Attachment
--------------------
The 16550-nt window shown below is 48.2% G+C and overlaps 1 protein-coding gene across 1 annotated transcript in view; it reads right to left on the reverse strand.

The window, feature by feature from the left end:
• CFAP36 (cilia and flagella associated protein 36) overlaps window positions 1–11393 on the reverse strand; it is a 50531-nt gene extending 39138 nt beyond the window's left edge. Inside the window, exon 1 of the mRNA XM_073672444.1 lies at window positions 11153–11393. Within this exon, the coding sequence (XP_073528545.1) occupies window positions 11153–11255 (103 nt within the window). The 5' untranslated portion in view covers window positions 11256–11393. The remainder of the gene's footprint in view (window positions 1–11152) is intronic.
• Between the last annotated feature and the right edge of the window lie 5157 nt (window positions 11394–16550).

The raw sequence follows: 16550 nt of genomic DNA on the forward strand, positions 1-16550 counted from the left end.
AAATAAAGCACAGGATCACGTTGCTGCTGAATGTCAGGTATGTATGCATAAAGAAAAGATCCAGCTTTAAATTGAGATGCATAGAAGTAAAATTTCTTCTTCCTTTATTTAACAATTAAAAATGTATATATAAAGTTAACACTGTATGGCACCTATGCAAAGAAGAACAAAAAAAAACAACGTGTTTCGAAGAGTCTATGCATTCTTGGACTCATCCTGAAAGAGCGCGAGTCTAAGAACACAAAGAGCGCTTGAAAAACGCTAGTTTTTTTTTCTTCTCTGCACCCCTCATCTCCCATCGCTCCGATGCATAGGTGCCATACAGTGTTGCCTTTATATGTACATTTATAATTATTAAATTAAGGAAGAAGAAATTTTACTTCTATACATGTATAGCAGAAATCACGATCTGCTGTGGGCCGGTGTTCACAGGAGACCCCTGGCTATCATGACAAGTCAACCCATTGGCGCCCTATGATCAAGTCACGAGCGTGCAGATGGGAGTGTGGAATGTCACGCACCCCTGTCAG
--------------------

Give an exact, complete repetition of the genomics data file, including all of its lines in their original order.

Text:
The 16550-nt window shown below is 48.2% G+C and overlaps 1 protein-coding gene across 1 annotated transcript in view; it reads right to left on the reverse strand.

The window, feature by feature from the left end:
• CFAP36 (cilia and flagella associated protein 36) overlaps window positions 1–11393 on the reverse strand; it is a 50531-nt gene extending 39138 nt beyond the window's left edge. Inside the window, exon 1 of the mRNA XM_073672444.1 lies at window positions 11153–11393. Within this exon, the coding sequence (XP_073528545.1) occupies window positions 11153–11255 (103 nt within the window). The 5' untranslated portion in view covers window positions 11256–11393. The remainder of the gene's footprint in view (window positions 1–11152) is intronic.
• Between the last annotated feature and the right edge of the window lie 5157 nt (window positions 11394–16550).

The raw sequence follows: 16550 nt of genomic DNA on the forward strand, positions 1-16550 counted from the left end.
AAATAAAGCACAGGATCACGTTGCTGCTGAATGTCAGGTATGTATGCATAAAGAAAAGATCCAGCTTTAAATTGAGATGCATAGAAGTAAAATTTCTTCTTCCTTTATTTAACAATTAAAAATGTATATATAAAGTTAACACTGTATGGCACCTATGCAAAGAAGAACAAAAAAAAACAACGTGTTTCGAAGAGTCTATGCATTCTTGGACTCATCCTGAAAGAGCGCGAGTCTAAGAACACAAAGAGCGCTTGAAAAACGCTAGTTTTTTTTTCTTCTCTGCACCCCTCATCTCCCATCGCTCCGATGCATAGGTGCCATACAGTGTTGCCTTTATATGTACATTTATAATTATTAAATTAAGGAAGAAGAAATTTTACTTCTATACATGTATAGCAGAAATCACGATCTGCTGTGGGCCGGTGTTCACAGGAGACCCCTGGCTATCATGACAAGTCAACCCATTGGCGCCCTATGATCAAGTCACGAGCGTGCAGATGGGAGTGTGGAATGTCACGCACCCCTGTCAG